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11 December, 2013 - 10:50 By News Desk

Cambridge mass-vaccination technology launched


Product design innovator Team Consulting has devised mass vaccination technology that could save lives following natural disasters such as the Philippines typhoon.

The Cambridge UK based company believes its revolutionary inhaler technology will prove a Godsend to emergency healthcare workers; currently they often struggle to keep liquid vaccines refrigerated.

The new inhaler could enable the future use of inhaled drugs for immunisation, pain relief, diabetes and many other conditions.

Team has published a report that describes the performance breakthrough of its innovative Occoris® low-cost inhaler engine concept and lays out its vision for the potential future applications of the technology.

It calculates that once fully developed and approved by regulators, a single-use, disposable inhaler for mass vaccination could be manufactured for less than 15p.

Professor Peter J Barnes, head of respiratory medicine at Imperial College London, hailed the breakthrough. He said: “This is an innovative and exciting technology with great potential. It could enable pulmonary delivery of drugs in many different areas – for example in therapies requiring higher payloads such as inhaled antibiotics and systemic drug delivery.”

Team believes Occoris could open up these new potential therapies as it dramatically increases the efficiency of drug delivery to the lungs compared to typical dry powder inhalers available today, and does so at such a low cost that a single-dose inhaler could become economically viable.

The feasibility project to test and develop the technology was part-funded by the UK’s Technology Strategy Board. The data presented in the report released today have demonstrated that in laboratory tests Occoris enables more of the active drug emitted from the device to reach the deep lung with far less deposited in the mouth and throat, where there are often unwanted side effects and no therapeutic benefit.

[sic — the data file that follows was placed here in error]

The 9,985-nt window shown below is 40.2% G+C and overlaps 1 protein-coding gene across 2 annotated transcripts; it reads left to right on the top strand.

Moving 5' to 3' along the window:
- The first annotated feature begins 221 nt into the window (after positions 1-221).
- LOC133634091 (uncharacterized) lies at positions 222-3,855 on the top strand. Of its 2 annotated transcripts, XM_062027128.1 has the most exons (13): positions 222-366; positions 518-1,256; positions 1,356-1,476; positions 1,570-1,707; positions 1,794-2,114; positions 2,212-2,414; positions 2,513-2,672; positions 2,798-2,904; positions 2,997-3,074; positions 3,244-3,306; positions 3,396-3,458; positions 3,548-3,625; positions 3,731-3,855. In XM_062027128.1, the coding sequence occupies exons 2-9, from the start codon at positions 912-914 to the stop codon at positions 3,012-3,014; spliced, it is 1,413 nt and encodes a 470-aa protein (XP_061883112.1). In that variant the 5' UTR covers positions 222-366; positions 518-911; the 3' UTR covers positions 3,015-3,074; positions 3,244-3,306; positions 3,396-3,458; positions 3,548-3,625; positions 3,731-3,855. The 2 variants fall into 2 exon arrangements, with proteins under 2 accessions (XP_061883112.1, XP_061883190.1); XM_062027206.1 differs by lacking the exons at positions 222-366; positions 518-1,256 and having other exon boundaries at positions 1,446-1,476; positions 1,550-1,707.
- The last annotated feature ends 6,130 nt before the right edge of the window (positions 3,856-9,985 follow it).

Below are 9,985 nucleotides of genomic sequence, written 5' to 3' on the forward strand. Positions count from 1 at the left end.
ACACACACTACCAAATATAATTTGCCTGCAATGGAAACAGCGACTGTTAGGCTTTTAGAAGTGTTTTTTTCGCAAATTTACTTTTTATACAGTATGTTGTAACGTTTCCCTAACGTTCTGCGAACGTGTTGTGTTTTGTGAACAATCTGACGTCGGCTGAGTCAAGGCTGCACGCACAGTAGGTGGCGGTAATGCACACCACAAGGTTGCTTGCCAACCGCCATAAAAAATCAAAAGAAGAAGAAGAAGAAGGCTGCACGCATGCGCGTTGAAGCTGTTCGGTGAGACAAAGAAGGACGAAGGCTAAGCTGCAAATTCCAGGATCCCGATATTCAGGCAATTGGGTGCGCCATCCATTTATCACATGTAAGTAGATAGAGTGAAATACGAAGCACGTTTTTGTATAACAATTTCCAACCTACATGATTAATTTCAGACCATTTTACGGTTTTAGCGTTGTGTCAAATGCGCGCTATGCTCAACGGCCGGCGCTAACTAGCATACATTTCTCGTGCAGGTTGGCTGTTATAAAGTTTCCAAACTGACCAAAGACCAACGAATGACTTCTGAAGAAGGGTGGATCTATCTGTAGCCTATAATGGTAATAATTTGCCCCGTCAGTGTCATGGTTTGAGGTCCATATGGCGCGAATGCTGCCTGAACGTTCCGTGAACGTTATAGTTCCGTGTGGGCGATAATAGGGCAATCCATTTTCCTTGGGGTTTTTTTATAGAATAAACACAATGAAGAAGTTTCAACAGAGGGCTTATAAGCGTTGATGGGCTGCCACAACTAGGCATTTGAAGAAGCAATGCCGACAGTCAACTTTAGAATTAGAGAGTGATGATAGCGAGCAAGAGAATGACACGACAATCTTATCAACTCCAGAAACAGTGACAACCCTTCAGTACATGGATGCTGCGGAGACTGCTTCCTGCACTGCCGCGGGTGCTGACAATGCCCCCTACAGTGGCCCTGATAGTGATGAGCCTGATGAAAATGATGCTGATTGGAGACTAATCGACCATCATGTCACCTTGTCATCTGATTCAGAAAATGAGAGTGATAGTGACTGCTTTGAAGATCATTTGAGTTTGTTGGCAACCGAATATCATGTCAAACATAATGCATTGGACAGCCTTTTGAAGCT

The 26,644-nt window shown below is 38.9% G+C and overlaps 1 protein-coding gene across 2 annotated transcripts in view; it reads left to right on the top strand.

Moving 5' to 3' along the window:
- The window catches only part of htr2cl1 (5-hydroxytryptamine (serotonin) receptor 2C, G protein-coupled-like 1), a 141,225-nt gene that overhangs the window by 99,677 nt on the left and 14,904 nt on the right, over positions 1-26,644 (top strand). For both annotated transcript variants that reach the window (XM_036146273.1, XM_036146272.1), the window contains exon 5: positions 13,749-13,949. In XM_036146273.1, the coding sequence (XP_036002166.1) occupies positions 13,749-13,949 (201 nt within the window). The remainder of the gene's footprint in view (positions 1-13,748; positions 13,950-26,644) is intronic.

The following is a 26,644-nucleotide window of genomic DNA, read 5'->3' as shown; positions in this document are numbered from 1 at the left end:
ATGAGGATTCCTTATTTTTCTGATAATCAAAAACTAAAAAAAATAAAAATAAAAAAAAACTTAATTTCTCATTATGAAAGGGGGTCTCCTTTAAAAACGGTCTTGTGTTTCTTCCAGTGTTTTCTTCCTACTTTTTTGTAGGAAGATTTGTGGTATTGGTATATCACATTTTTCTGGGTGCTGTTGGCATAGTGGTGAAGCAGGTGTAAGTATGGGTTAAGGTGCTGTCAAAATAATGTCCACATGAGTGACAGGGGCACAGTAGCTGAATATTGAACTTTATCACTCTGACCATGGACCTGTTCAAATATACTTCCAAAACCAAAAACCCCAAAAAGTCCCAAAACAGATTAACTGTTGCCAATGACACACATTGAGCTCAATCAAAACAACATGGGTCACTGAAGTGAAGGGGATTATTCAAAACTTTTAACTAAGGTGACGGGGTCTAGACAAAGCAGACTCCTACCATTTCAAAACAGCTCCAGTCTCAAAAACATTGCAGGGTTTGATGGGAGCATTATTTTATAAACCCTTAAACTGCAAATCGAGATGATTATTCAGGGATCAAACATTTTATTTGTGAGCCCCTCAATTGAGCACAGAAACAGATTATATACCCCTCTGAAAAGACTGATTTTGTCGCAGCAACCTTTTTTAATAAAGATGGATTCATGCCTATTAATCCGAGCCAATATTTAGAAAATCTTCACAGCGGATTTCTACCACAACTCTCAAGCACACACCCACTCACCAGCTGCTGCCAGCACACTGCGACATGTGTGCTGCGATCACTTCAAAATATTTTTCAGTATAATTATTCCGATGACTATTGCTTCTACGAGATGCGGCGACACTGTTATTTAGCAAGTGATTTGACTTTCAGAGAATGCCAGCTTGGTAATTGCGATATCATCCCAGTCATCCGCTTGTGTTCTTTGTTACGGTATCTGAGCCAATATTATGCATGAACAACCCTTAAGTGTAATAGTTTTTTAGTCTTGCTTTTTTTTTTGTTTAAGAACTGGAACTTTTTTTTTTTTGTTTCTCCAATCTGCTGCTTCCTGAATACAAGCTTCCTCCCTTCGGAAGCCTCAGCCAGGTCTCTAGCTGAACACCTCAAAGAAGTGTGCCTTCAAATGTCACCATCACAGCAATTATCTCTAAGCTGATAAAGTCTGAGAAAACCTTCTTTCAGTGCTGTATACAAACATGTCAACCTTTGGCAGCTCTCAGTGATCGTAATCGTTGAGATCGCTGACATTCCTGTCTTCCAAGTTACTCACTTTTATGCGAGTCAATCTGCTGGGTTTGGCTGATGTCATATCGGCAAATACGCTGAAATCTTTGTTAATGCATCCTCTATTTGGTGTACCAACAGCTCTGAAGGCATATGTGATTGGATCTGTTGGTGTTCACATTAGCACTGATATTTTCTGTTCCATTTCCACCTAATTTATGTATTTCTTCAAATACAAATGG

Whereas an existing inhaler can only deliver 20-40 per cent of the drug into the lungs, Occoris could deliver over 70 per cent, the report suggests.

Inhalers based on Occoris would not be solely reliant on the patient’s inhalation as the energy contained within the inhaler ensures the drug can be aerosolised correctly and consistently. This overcomes some of the usability issues surrounding inhalers, especially the pMDIs that use canisters.

Inhalers have been used for many years to deliver drugs to the lungs to treat airway diseases such as asthma, COPD and more recently cystic fibrosis, but due to performance limitations there are many potential therapeutic areas that they cannot be used for, says Team.

“This is unfortunate since dry powder drugs are inherently more stable than liquid formulations and inhaled delivery avoids many of the logistical challenges, anxieties and risks associated with using a needle and syringe,” a spokesman argued.

“For instance inhalers could provide significant benefits in mass immunisation programmes following a flu pandemic, natural disaster or even bio-terrorist attack. Occoris-based inhalers could enable the mass distribution of essential vaccines directly to patients who could then self-administer the correct dose without the issues associated with injections.”

Inhaled pain relief – for everything from migraines to cancer – could also become a major new application, says Team. Oral painkillers take around half an hour to provide therapeutic effect - using inhalers could provide pain relief within seconds.

David Harris, head of respiratory drug delivery at Team Consulting added: “Occoris shows the potential to unlock therapies that are currently beyond the reach of existing inhaler technologies, marking a step-change in DPI performance.

“If you look at a situation like the recent disaster in the Philippines, where healthcare workers struggled to keep vital liquid vaccines refrigerated to prevent outbreaks of disease, you can see just how valuable a technology like Occoris could be in the future.”

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